April 4, 2012
Title: A Brief History of HCI Accessibility Issues for Persons with Disabilities
Abstract: This presentation will provide a brief history of HCI accessibility issues from 1980 through today. The dawn of the personal computer brought tremendous opportunities for persons with disabilities, particularly to participate in activities without being perceived as disabled. Interestingly, many of the great advances in computer design and interfaces were spurred on by the need to help these individuals access computers. In the end, they are no different from any other user. Everyone desires access to computer systems with minimal effort and ease of use. Many technologies that were first applied in the disability R&D arena are now ubiquitous today, e.g., on-screen keyboards, text-to-speech, speech recognition, word prediction, T9 and Swype. Behind the technology are some very unique HCI techniques that have applicability for all designers.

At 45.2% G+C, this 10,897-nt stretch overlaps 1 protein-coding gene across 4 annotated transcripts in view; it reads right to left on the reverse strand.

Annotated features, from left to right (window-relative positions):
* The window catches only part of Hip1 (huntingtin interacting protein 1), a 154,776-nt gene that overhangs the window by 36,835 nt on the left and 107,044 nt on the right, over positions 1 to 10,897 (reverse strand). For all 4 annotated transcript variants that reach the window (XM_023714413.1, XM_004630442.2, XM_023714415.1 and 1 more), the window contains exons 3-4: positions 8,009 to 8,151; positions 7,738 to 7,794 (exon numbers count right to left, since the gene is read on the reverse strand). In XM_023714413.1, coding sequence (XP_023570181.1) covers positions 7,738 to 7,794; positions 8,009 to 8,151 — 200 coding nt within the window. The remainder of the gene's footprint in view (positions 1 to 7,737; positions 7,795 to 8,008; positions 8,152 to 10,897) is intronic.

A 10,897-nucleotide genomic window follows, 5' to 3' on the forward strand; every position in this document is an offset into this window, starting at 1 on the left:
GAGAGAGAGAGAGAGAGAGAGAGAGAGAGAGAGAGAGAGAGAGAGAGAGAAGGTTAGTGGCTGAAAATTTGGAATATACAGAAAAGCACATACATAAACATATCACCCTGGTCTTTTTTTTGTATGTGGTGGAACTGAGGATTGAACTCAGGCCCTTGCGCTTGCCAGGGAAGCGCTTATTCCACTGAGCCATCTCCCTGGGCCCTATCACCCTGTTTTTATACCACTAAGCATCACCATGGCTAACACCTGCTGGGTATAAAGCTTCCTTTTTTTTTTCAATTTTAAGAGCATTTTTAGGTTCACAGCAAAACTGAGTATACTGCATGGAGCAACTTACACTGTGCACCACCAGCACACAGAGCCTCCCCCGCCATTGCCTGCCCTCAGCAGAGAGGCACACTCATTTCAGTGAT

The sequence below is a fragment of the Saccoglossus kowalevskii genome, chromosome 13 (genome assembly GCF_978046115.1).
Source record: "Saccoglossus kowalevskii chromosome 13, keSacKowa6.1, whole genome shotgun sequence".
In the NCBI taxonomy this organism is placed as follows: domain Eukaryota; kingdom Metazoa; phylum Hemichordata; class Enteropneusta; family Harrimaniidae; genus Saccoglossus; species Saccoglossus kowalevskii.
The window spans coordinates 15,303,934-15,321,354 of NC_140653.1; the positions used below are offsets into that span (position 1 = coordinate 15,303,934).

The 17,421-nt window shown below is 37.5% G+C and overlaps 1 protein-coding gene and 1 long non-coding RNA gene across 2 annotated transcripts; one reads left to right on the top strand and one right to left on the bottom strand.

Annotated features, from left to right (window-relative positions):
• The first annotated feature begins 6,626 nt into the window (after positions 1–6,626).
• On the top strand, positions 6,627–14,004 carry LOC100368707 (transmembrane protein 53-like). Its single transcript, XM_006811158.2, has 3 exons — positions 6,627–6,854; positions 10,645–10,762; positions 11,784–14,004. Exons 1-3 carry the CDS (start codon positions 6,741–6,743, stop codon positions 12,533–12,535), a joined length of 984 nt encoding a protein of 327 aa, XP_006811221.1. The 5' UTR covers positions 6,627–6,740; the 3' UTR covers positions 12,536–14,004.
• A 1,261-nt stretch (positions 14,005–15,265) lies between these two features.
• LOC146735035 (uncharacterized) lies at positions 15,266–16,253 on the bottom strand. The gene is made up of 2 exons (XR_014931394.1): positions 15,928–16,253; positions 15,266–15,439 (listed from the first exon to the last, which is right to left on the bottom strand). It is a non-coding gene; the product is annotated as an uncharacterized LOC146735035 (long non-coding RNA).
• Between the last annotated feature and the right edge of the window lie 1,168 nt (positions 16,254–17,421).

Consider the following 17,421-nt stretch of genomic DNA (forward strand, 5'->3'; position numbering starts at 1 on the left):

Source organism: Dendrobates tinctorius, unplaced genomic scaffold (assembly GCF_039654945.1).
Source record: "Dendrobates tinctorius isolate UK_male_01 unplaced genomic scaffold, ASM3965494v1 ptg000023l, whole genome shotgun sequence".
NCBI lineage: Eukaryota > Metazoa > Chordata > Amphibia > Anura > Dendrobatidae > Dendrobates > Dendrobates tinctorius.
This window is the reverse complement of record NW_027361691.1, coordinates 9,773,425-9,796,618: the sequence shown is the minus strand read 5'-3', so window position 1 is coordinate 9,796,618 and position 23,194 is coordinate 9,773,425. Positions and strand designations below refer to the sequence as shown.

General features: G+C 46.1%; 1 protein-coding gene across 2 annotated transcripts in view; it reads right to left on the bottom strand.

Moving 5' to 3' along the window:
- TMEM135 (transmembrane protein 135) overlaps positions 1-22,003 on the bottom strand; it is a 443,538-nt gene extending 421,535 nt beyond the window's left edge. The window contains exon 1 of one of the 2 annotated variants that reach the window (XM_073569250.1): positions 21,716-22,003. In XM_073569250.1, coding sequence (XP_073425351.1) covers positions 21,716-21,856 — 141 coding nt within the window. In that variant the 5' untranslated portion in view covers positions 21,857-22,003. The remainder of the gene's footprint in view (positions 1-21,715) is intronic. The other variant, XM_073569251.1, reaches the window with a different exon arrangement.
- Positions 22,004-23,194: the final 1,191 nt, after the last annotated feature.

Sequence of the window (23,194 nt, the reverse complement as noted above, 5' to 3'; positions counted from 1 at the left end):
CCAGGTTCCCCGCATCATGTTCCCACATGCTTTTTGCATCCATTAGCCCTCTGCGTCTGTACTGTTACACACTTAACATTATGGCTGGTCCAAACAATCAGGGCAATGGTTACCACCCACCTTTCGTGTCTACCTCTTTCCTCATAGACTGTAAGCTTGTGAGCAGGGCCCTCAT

Biography: Dr. Shein is President/CEO of Quillsoft Ltd., a company started up in 2000 in partnership with Holland Bloorview Kids Rehabilitation Hospital, with the purpose of commercializing some of the software researched at Holland Bloorview. In December 2010, Dr. Shein retired as a Scientist at the Bloorview Research Institute (BRI) at Holland Bloorview, a teaching hospital fully affiliated with the University of Toronto. Dr. Shein is also an Assistant Professor (status only) in the Department of Computer Science and the Graduate Department of Rehabilitation Science at the University of Toronto. He is an internationally recognized expert in computer accessibility for individuals with disabilities having worked as a researcher in the field of rehabilitation engineering since 1979. Dr. Shein's current research interests include advanced computer accessibility technology, natural language processing as applied to writing software, and speech recognition. He leads a team who have successfully commercialized several software products including WiViK on-screen keyboard, WordQ writing software and SpeakQ speech recognition. This software is now sold and used in over twenty countries, in several languages.